As in humans, an elevated temperature in cats is often a sign of illness. Symptoms are similar and can include fatigue, loss of appetite and rapid breathing. We have summarized the most important information about fever in cats for you and explained how you can measure the body temperature of your velvet paw.
Table of Contents:
What is fever in cats?
The brain triggers an increase in body temperature by sending out neurotransmitters that trigger certain behavioral reflexes. These in turn cause the cat to heat up. For example, less body heat is released to the outside because blood vessels in the skin contract. Also, the cat may be shivering to raise its body temperature as a result.
Fever in cats: Causes
Fever is considered a protective mechanism that supports the immune system and fights infectious agents. Triggers are certain substances that initiate an increase in temperature in the brain. The origin of these substances can be quite different: Infectious agents such as fungi, bacteria or viruses can release fever-inducing substances. In addition, inflamed or dead tissue, such as in the case of dental inflammation or after a tick bite, but also certain toxins or even medications can cause fever. Last but not least, tumor cells or the body’s own immune cells can also release such fever-inducing substances.
The most common causes of fever in cats are thus:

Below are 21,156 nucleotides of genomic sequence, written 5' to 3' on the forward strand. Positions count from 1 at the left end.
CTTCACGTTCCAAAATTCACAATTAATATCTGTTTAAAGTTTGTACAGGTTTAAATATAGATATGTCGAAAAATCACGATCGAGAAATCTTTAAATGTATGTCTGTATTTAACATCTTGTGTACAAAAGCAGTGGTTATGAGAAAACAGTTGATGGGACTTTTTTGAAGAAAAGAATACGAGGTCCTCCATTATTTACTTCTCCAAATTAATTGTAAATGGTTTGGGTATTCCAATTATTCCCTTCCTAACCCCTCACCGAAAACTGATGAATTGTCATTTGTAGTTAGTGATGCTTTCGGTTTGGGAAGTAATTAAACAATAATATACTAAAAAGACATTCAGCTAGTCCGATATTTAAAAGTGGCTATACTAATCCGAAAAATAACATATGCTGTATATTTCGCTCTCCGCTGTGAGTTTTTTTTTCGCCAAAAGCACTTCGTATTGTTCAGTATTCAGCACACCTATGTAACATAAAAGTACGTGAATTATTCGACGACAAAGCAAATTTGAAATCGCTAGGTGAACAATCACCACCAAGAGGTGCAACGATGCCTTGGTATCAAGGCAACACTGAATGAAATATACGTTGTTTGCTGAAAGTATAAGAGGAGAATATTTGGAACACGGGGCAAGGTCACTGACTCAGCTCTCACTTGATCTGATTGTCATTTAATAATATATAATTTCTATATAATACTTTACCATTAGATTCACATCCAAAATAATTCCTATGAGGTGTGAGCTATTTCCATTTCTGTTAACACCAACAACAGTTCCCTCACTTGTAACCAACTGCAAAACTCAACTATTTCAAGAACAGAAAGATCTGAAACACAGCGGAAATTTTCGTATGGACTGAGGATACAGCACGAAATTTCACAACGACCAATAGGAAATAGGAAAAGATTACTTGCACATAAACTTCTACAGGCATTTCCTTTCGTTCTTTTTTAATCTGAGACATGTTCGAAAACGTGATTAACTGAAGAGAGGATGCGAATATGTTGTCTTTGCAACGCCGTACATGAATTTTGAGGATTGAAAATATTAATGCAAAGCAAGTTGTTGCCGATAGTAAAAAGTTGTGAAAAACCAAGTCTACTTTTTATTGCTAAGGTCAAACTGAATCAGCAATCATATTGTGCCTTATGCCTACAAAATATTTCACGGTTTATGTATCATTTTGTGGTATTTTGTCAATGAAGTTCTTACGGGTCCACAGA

- Immune related diseases
- reduction of bleeding and effusion
- Bone marrow diseases
Particularly in the case of infectious diseases, an elevated body temperature has a positive effect on the healing process: this is because many pathogens have certain temperature ranges at which they prefer to multiply. So the increase in temperature can slow or eliminate growth. Bacteria also need a certain environment to survive. Often, at higher temperatures, they change in such a way that certain substances are no longer available and they die off. Immune cells can even be activated or increased by some fever-inducing substances.
You should not confuse fever with a so-called hyperthermia, i.e. heat stroke. The body temperature of the cat is also increased. However, the cause here is different: More heat is produced by the cat than the body can give off. Often this occurs with young, overweight or. untrained animals, when muscle activity is unusually high or they become very agitated. Too much heat from the outside can also trigger hyperthermia. Cats should therefore not stay in unventilated, closed rooms when the outside temperature is very warm. Large or short-nosed cat breeds are especially at risk for heat stroke.
Recognizing fever in cats
The normal temperature in cats is between 38 and 39 degrees Celsius – if this temperature is elevated, this is of course the most important sign. Nevertheless, there are individual differences, so it is advisable to measure the body temperature of your healthy cat from time to time. This is how you get to know the personal normal value of your house cat. Please note: In stressed quadrupeds or immediately after physical exertion, the body temperature can be increased by up to 1.5 degrees, and without the cat has a fever.
To see how to take a fever in cats, see our infographic (click to enlarge):